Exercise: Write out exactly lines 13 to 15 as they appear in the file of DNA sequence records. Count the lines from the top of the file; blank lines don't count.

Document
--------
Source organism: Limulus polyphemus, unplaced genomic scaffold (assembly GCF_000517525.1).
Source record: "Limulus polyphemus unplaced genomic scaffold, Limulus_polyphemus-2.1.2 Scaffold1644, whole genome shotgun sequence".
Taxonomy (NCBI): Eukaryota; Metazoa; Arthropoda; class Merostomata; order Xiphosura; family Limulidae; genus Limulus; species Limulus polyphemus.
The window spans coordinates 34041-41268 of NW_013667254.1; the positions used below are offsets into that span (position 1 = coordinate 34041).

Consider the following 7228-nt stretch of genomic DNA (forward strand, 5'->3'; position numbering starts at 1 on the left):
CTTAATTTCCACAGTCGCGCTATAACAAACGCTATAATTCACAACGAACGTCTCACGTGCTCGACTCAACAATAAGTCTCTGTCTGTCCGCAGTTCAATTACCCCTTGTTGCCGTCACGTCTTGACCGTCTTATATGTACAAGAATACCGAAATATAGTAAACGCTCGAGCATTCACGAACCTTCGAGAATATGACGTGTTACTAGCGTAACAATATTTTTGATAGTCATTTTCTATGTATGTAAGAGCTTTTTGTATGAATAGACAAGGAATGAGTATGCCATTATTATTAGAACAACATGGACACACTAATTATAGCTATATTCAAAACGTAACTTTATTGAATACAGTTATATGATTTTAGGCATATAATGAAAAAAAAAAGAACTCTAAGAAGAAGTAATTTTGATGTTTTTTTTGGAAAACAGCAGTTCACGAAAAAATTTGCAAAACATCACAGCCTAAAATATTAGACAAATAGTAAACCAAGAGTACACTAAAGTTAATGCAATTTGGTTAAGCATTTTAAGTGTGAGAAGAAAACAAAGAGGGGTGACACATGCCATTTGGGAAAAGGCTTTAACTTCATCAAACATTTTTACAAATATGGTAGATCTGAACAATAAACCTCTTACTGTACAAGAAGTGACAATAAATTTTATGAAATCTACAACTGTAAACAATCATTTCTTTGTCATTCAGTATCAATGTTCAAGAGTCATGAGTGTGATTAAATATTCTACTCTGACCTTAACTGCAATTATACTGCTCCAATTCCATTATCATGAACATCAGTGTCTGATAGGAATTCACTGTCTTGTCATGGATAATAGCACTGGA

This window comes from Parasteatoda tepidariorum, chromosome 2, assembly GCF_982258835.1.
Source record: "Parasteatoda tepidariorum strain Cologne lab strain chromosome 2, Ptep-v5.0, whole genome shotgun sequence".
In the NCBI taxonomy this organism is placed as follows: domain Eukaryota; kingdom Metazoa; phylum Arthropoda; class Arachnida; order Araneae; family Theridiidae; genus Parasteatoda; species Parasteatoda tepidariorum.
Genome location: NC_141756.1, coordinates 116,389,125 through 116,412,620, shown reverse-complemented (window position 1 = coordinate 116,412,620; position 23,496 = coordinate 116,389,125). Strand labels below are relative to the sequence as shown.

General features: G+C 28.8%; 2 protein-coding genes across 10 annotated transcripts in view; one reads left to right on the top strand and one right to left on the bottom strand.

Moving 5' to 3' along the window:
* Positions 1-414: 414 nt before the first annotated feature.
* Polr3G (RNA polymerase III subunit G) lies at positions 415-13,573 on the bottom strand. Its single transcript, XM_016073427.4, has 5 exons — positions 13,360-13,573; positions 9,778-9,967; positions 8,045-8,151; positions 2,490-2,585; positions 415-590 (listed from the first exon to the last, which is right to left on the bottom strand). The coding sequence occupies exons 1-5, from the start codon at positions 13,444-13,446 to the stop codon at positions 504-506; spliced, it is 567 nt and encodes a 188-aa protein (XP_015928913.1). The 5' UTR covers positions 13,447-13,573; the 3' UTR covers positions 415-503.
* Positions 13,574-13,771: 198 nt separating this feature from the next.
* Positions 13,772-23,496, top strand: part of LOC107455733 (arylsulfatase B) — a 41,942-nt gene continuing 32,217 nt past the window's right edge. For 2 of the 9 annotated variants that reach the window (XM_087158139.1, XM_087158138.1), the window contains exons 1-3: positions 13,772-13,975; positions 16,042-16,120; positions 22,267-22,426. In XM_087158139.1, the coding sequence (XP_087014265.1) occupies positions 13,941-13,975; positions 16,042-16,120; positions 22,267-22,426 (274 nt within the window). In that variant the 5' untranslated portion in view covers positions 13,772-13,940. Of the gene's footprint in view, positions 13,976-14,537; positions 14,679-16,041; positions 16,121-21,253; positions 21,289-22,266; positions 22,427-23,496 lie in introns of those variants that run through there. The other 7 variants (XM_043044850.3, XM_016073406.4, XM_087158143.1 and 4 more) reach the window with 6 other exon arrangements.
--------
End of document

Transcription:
* Positions 1-414: 414 nt before the first annotated feature.
* Polr3G (RNA polymerase III subunit G) lies at positions 415-13,573 on the bottom strand. Its single transcript, XM_016073427.4, has 5 exons — positions 13,360-13,573; positions 9,778-9,967; positions 8,045-8,151; positions 2,490-2,585; positions 415-590 (listed from the first exon to the last, which is right to left on the bottom strand). The coding sequence occupies exons 1-5, from the start codon at positions 13,444-13,446 to the stop codon at positions 504-506; spliced, it is 567 nt and encodes a 188-aa protein (XP_015928913.1). The 5' UTR covers positions 13,447-13,573; the 3' UTR covers positions 415-503.
* Positions 13,574-13,771: 198 nt separating this feature from the next.